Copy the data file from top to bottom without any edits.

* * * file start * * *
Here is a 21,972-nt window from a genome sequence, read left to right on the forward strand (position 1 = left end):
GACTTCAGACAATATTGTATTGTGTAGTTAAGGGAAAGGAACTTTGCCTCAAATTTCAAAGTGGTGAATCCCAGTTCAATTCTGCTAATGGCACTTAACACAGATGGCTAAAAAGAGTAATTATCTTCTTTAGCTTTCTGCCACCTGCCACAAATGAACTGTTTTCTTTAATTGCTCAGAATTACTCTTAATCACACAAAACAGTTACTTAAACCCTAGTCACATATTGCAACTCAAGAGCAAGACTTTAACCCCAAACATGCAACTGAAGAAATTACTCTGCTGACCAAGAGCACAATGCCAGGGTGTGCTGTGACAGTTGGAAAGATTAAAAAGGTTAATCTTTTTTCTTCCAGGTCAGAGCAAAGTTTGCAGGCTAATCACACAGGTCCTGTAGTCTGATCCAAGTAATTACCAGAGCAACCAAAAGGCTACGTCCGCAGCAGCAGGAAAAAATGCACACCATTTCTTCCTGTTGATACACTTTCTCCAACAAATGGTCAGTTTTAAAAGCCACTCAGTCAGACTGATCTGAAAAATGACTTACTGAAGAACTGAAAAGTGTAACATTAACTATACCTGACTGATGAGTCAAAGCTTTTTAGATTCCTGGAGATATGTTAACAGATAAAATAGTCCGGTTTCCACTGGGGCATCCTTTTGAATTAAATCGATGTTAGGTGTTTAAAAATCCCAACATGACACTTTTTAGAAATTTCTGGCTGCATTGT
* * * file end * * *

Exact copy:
Here is a 21,972-nt window from a genome sequence, read left to right on the forward strand (position 1 = left end):
GACTTCAGACAATATTGTATTGTGTAGTTAAGGGAAAGGAACTTTGCCTCAAATTTCAAAGTGGTGAATCCCAGTTCAATTCTGCTAATGGCACTTAACACAGATGGCTAAAAAGAGTAATTATCTTCTTTAGCTTTCTGCCACCTGCCACAAATGAACTGTTTTCTTTAATTGCTCAGAATTACTCTTAATCACACAAAACAGTTACTTAAACCCTAGTCACATATTGCAACTCAAGAGCAAGACTTTAACCCCAAACATGCAACTGAAGAAATTACTCTGCTGACCAAGAGCACAATGCCAGGGTGTGCTGTGACAGTTGGAAAGATTAAAAAGGTTAATCTTTTTTCTTCCAGGTCAGAGCAAAGTTTGCAGGCTAATCACACAGGTCCTGTAGTCTGATCCAAGTAATTACCAGAGCAACCAAAAGGCTACGTCCGCAGCAGCAGGAAAAAATGCACACCATTTCTTCCTGTTGATACACTTTCTCCAACAAATGGTCAGTTTTAAAAGCCACTCAGTCAGACTGATCTGAAAAATGACTTACTGAAGAACTGAAAAGTGTAACATTAACTATACCTGACTGATGAGTCAAAGCTTTTTAGATTCCTGGAGATATGTTAACAGATAAAATAGTCCGGTTTCCACTGGGGCATCCTTTTGAATTAAATCGATGTTAGGTGTTTAAAAATCCCAACATGACACTTTTTAGAAATTTCTGGCTGCATTGT